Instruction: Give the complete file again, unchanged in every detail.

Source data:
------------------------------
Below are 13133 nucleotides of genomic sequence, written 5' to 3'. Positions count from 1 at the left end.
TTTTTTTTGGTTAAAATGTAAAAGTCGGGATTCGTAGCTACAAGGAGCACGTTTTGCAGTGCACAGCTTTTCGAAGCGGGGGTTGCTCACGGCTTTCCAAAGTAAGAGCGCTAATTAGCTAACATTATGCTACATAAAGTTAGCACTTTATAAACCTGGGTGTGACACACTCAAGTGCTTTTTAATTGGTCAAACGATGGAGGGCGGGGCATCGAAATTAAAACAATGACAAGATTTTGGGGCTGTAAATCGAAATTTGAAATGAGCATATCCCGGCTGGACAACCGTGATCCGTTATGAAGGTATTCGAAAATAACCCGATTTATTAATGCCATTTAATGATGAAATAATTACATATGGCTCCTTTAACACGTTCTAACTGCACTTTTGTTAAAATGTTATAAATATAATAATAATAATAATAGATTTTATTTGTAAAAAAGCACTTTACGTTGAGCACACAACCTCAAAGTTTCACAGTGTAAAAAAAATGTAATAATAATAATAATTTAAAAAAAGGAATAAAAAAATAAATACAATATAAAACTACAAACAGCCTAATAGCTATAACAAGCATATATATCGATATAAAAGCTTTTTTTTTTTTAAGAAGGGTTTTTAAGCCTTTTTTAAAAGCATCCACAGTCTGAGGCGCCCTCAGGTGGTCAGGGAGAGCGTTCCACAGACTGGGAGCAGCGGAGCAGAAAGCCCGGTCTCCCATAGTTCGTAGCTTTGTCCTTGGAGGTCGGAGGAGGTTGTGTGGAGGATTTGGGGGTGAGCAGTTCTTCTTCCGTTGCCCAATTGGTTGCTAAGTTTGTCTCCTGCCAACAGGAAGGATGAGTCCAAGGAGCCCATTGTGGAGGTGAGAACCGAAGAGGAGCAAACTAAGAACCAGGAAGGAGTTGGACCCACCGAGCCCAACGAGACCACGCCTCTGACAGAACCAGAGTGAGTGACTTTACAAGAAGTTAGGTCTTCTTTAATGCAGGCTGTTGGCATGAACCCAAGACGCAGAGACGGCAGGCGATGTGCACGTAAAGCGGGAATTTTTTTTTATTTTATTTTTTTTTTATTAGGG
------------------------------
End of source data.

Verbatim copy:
Below are 13133 nucleotides of genomic sequence, written 5' to 3'. Positions count from 1 at the left end.
TTTTTTTTGGTTAAAATGTAAAAGTCGGGATTCGTAGCTACAAGGAGCACGTTTTGCAGTGCACAGCTTTTCGAAGCGGGGGTTGCTCACGGCTTTCCAAAGTAAGAGCGCTAATTAGCTAACATTATGCTACATAAAGTTAGCACTTTATAAACCTGGGTGTGACACACTCAAGTGCTTTTTAATTGGTCAAACGATGGAGGGCGGGGCATCGAAATTAAAACAATGACAAGATTTTGGGGCTGTAAATCGAAATTTGAAATGAGCATATCCCGGCTGGACAACCGTGATCCGTTATGAAGGTATTCGAAAATAACCCGATTTATTAATGCCATTTAATGATGAAATAATTACATATGGCTCCTTTAACACGTTCTAACTGCACTTTTGTTAAAATGTTATAAATATAATAATAATAATAATAGATTTTATTTGTAAAAAAGCACTTTACGTTGAGCACACAACCTCAAAGTTTCACAGTGTAAAAAAAATGTAATAATAATAATAATTTAAAAAAAGGAATAAAAAAATAAATACAATATAAAACTACAAACAGCCTAATAGCTATAACAAGCATATATATCGATATAAAAGCTTTTTTTTTTTTAAGAAGGGTTTTTAAGCCTTTTTTAAAAGCATCCACAGTCTGAGGCGCCCTCAGGTGGTCAGGGAGAGCGTTCCACAGACTGGGAGCAGCGGAGCAGAAAGCCCGGTCTCCCATAGTTCGTAGCTTTGTCCTTGGAGGTCGGAGGAGGTTGTGTGGAGGATTTGGGGGTGAGCAGTTCTTCTTCCGTTGCCCAATTGGTTGCTAAGTTTGTCTCCTGCCAACAGGAAGGATGAGTCCAAGGAGCCCATTGTGGAGGTGAGAACCGAAGAGGAGCAAACTAAGAACCAGGAAGGAGTTGGACCCACCGAGCCCAACGAGACCACGCCTCTGACAGAACCAGAGTGAGTGACTTTACAAGAAGTTAGGTCTTCTTTAATGCAGGCTGTTGGCATGAACCCAAGACGCAGAGACGGCAGGCGATGTGCACGTAAAGCGGGAATTTTTTTTTATTTTATTTTTTTTTTATTAGGG